Take time to feel with Judah Ben Hur the thirst for revenge…. His enemy (his childhood playmate) twisted an accusation to condemn his widowed mother, his sweet little sister, and Ben Hur himself to incarceration, slave labor in a galley ship, and inevitable death…. Of COURSE Judah Ben Hur wanted to overcome that enemy publicly! Maybe even death in a chariot race! And the search for his lost mother and sister that led him to the leper colony outside the city. (Wouldn’t you want to kill the bastard?! He deserved to die for his flippant accusation of the Hur family!)
And the restored fortune of Judah Ben Hur himself…. How to use it for the promised Messiah of Israel? This Jesus is a poor man. He does not lead an army. What better use of a fortune, than to devote it to the heir of King David?! This man who restores sight to blind men, and heals lepers…. Surely this is the man God promised to restore the eternal throne of David. And Judah Ben Hur could be in on the ground floor!

And the two women who were attracted to/by Judah Ben Hur. Which was most exciting? Which was most pure? Which was most beautiful? Which would be the best choice for Ben Hur as a lifelong companion? (See what I mean? This is an EXCITING book! And you need the time to sit back from the action to ponder the fathom-deep philosophical & spiritual questions posed in the midst of this book!) This book was the best-selling novel of the whole 19th century…. it surpassed Uncle Tom’s Cabin. To this day, “Ben Hur” has never been out of print. This is an exceptionally significant book, in terms of literary history.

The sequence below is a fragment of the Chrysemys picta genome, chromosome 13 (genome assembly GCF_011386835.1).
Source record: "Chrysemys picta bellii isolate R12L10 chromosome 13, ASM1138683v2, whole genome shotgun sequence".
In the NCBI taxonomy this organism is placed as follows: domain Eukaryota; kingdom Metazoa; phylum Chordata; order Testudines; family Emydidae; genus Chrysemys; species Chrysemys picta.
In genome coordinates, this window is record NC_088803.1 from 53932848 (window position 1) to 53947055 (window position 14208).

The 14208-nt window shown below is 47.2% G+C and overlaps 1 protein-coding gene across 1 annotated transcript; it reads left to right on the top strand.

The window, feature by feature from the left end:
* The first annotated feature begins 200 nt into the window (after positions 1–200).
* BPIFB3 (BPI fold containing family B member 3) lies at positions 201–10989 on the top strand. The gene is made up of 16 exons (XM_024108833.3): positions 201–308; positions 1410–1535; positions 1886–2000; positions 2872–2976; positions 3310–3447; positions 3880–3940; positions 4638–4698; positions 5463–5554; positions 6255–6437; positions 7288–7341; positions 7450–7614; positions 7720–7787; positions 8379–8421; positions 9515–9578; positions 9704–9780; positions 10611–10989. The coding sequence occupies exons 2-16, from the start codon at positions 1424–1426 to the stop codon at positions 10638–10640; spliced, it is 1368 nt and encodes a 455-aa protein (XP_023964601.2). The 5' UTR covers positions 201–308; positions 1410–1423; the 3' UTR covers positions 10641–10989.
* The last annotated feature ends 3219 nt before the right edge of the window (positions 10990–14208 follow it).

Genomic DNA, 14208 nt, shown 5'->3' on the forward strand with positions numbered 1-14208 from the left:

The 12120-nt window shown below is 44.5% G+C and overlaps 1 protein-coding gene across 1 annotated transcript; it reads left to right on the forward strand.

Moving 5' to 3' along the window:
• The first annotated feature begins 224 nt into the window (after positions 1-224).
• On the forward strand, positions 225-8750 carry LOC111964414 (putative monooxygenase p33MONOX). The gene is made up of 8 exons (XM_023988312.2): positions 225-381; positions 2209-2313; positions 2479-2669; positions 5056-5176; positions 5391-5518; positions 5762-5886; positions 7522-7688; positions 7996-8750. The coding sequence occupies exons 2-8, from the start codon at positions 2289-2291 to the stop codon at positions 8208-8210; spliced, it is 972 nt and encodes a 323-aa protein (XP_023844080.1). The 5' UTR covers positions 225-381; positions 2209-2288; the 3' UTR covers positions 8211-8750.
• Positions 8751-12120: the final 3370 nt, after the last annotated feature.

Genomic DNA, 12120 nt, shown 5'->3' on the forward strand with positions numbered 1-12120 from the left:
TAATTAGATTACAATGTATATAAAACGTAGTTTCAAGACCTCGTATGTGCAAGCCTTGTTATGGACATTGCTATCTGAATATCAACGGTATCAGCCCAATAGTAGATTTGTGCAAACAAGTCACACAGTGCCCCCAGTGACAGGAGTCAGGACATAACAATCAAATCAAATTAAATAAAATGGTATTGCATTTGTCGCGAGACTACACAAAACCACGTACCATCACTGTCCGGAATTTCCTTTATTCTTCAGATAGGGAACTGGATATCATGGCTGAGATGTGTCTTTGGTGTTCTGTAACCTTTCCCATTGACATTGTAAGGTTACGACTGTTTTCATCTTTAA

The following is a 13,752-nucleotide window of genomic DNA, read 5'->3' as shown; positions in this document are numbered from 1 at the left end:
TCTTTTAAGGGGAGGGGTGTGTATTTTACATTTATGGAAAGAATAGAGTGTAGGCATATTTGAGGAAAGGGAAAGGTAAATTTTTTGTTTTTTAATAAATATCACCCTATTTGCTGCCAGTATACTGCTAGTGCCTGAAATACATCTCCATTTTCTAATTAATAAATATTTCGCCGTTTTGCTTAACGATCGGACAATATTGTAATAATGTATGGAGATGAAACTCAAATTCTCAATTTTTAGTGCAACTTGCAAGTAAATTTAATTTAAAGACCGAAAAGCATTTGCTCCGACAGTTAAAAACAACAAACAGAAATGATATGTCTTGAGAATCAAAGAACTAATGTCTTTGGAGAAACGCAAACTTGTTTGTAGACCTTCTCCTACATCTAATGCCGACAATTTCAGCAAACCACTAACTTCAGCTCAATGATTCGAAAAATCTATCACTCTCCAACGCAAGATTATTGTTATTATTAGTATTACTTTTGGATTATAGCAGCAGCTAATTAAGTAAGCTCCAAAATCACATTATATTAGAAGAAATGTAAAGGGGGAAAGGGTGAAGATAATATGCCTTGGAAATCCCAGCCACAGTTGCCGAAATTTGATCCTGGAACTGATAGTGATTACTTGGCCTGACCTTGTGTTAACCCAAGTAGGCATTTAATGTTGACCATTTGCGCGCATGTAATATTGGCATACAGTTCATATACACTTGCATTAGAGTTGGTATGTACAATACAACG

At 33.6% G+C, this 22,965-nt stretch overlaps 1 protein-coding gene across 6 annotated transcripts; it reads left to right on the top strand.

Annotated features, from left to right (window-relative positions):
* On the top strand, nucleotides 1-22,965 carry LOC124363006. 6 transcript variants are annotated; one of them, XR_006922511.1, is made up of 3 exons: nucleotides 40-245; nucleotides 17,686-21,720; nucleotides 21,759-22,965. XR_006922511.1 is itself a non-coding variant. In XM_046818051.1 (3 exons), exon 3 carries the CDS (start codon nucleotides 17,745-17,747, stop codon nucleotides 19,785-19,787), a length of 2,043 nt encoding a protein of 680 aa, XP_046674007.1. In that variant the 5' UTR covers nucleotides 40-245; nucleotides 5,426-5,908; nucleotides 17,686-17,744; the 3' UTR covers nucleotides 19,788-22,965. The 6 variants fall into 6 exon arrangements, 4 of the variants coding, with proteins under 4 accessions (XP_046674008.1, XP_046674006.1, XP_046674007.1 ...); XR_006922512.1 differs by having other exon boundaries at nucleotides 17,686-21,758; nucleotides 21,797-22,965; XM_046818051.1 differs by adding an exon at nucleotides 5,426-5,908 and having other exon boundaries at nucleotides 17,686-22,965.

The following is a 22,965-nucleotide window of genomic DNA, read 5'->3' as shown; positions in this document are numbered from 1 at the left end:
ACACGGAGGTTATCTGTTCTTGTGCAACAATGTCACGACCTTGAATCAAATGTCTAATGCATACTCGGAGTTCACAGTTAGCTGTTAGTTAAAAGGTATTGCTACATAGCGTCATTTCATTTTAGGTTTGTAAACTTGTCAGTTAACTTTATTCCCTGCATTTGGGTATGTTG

All I can say now, is that it’s written in a different style than we’re used to. Over the years, we’ve gradually become used to RUN, Sally RUN! (faster, faster, faster!) and have drifted away from an afternoon playing a board game with the family with a pitcher of iced tea on the porch. Just look at the previous reviews…. good movie, but the book is weighted down with descriptions & philosophical questions. I would encourage you to tighten up your belt, squeeze on your thinking cap if you can find it, and wade into this book like you KNOW you can conquer the distance in years. Because….. if I can do it, you can easily do it! Take some time to lay the book down when the questions get too heavy, and just THINK about it for a while. While you’re shoveling snow or mowing grass or driving the kids to soccer. Think about the questions Ben Hur and Simonides and Balthazar are wrestling with. Or think about the injustice Ben Hur’s mother and sister are living and dying with. Because these questions and issues are the same ones we have, while we’re cheering Sally to “Run, Sally, Run. Gee, Sally, can’t you run any FASTER?!”